What on earth is this Laura Dekker? A casually tossed descriptor of “old soul,” is good, except she’s also a New Zealand-born, Dutch-raised fifteen-year-old who fights a year-long legal battle to be allowed to be the youngest person to ever traverse the world’s seas solo, helming a thirty-eight-foot ketch all on her own. Bold, brave, stubborn? Director Jillian Schlesinger discovered the subject of her first documentary feature, “Maidentrip,” while reading about Laura in a New York Times op-ed about the pitched controversy around her hoped-for adventure, “How Young is Too Young to Sail Around the World?” But not only does Schlesinger catch up with her in ports of entry, Dekker records herself, from South Africa to Australia, to Polynesia, the Canaries, the Galapagos. Rushed with cold gray rain, planning routes that avoid known pirate lanes, called “adventurous but not reckless,” she’s just herself: a teenager. But, to use a hackneyed phrase, her “sense of adventure” in this extraordinary assemblage of events on her 25,000-mile journey, Dekker pounds the overscaled, would-be lyrical-la-la of Ben Stiller’s “The Secret Life of Walter Mitty” into the sea, crashes it, smashes it. The first-person confession diary entries to camera seal the deal: all is not lost when a thing is done through personal exploration more than through self-display. 81m. (Ray Pride)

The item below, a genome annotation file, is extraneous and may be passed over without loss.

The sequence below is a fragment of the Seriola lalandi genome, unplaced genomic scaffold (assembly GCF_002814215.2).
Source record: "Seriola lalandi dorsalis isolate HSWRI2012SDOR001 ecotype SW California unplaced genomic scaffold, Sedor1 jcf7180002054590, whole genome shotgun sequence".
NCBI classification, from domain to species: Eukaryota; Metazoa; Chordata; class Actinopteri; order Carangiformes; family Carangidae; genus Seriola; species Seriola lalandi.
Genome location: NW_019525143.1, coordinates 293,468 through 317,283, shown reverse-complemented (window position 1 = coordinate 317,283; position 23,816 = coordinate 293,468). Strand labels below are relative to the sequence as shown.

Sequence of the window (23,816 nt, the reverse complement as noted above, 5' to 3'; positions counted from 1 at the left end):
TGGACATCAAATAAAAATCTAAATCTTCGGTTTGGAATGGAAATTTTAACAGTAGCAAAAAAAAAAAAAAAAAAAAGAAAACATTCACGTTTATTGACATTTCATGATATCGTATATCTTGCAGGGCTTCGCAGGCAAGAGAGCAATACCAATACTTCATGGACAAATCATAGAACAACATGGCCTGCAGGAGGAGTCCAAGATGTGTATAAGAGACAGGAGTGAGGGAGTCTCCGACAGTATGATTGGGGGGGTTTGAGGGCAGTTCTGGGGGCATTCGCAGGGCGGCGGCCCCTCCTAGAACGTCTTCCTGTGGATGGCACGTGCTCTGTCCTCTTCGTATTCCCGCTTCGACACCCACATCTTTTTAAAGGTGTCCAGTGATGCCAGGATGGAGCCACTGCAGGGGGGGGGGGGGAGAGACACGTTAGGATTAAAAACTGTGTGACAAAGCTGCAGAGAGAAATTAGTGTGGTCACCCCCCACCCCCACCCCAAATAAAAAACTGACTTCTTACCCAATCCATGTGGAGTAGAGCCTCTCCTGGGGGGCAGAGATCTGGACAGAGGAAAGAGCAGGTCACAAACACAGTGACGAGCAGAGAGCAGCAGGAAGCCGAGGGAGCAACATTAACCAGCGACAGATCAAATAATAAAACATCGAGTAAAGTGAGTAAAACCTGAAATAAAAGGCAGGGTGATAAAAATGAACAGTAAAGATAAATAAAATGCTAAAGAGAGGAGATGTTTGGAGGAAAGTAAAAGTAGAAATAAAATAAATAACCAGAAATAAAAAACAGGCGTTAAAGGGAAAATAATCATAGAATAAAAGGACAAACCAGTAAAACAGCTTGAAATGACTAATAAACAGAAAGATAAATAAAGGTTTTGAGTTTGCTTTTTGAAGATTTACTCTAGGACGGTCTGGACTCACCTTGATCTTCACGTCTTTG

“Maidentrip” opens Friday, January 24 at Siskel.
Ray Pride is Newcity’s film critic and a contributing editor to Filmmaker magazine.
His history of Chicago “Ghost Signs” in words and images will be published in Spring 2022.